I had vague memories of Punta Arenas as a city of quite grand buildings, and my memory proved to be correct, particularly around the central plaza:



This town was a vital trading port back in the day, had its gold rush and was a focal point for large scale sheep farmers, including the Braun and family. Sara married well and was left a fortune, which she used in part to finish off the family palace, right in the middle of town, which is now a museum. I spent quite a while wandering around, marvelling at the opulence of this place


It is decades since anyone lived here and yet there is still some of the wine collection to be seen


It is a bit drab from the back


Everyone seemed to be raving about a particular restaurant, La Luna, so I thought I'd check it out. It certainly had quite a spectacular bar area


That ladder was used by the waiter to scurry up and down to get wine - it looked decidedly precarious and was quite a mission to get down with a bottle of wine in hand. On the ceiling, there were some suspended diners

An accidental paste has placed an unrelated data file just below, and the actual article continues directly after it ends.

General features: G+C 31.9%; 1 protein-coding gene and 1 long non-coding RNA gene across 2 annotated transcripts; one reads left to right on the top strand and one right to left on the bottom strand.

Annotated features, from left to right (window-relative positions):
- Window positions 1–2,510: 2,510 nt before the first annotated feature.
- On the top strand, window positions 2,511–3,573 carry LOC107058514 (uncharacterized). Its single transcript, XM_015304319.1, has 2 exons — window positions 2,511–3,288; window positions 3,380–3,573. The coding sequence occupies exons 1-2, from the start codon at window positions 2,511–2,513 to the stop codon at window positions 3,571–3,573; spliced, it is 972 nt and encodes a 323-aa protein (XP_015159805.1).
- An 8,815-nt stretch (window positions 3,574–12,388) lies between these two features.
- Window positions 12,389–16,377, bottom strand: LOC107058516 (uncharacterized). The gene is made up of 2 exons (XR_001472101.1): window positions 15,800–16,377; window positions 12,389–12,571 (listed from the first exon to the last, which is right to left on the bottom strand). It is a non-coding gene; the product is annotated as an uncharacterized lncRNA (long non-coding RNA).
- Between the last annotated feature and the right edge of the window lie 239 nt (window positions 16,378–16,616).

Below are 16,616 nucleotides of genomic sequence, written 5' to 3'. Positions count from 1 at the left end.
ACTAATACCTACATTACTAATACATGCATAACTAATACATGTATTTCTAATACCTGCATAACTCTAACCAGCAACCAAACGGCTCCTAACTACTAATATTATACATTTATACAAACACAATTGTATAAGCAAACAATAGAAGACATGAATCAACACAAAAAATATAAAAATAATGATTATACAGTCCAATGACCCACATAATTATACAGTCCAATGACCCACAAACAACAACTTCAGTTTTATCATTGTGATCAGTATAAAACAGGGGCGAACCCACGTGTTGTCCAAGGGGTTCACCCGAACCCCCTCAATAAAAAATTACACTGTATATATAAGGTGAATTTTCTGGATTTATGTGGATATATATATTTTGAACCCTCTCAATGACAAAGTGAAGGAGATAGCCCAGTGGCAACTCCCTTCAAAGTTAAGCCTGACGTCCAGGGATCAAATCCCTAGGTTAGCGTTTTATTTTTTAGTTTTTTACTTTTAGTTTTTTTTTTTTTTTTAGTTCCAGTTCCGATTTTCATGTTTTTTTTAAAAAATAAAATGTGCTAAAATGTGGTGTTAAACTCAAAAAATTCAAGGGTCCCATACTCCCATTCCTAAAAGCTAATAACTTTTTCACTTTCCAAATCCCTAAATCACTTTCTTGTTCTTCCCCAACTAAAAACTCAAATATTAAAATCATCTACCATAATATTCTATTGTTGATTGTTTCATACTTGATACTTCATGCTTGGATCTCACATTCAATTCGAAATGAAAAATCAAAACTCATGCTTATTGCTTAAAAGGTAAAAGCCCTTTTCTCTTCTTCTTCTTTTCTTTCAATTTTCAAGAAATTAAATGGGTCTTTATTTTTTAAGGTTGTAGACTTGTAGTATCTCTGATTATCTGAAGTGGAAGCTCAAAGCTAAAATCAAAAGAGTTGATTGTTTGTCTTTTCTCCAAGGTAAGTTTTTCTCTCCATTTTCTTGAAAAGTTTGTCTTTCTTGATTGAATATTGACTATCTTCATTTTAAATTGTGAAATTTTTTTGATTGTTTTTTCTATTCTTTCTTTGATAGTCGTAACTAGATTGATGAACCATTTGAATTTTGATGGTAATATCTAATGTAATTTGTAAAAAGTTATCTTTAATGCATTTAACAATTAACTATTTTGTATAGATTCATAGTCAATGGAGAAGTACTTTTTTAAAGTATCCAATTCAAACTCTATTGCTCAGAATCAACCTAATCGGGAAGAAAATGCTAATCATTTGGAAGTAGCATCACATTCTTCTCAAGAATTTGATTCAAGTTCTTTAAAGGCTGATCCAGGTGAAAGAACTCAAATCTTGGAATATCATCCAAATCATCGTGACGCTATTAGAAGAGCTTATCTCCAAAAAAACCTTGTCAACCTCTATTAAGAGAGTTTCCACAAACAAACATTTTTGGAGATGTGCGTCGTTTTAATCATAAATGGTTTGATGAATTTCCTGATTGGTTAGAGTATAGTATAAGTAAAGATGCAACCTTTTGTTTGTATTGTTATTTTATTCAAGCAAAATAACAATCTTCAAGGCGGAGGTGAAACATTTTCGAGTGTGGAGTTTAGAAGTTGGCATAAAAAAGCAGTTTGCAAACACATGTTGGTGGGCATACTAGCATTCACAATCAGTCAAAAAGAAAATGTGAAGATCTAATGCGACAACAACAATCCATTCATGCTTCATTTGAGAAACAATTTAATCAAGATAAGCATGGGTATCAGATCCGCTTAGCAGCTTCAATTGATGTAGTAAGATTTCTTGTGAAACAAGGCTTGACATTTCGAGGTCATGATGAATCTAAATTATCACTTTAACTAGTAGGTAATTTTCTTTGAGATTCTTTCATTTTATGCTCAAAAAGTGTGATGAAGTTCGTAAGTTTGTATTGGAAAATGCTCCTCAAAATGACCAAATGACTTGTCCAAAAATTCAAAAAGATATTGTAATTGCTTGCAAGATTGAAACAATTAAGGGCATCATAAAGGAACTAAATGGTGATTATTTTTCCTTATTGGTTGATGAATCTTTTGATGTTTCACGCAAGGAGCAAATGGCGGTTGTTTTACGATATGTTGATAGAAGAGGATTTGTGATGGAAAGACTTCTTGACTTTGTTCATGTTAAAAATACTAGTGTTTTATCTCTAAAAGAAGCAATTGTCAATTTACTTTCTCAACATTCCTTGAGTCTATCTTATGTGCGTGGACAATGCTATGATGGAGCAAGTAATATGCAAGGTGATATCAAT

but, all in all, I was not that impressed with it. The food was average, the service was random. I had a far better experience the night before, when I saw a burger restaurant which was absolutely packed - for once, there was no ham in the hamburger. Best of all, however, was a restaurant I found up above a very faded looking shopping mall, a typical local place (I wish I could remember its name) with great food, and on Friday nights they have a special dish called Curantos. I tried to get the waitress to explain it to me, she said something about fish, chicken, pork, shellfish but I couldn't make any sense of what she was talking about. I asked back at the hostel and really wish I'd had it. It is basically a kind of hangi, with smoked pork, chicken and shellfish making up the main ingredients but the thing that got to me was the ceremony in which it was developed. On Chiloe Island (half way up the Chilean coast), they don't have many houses so when people want to move, they take their houses with them - put them up on logs as rollers, use bullocks to pull them. It takes a village to move a house and the curantos is the thanks the house-owner gives - they make it into a big party, one day of party for each day of house moving. Of course, the restaurant version would be different, but it did still sound wonderful.

Posted by NZBarry 02:54 Archived in Chile Comments (1)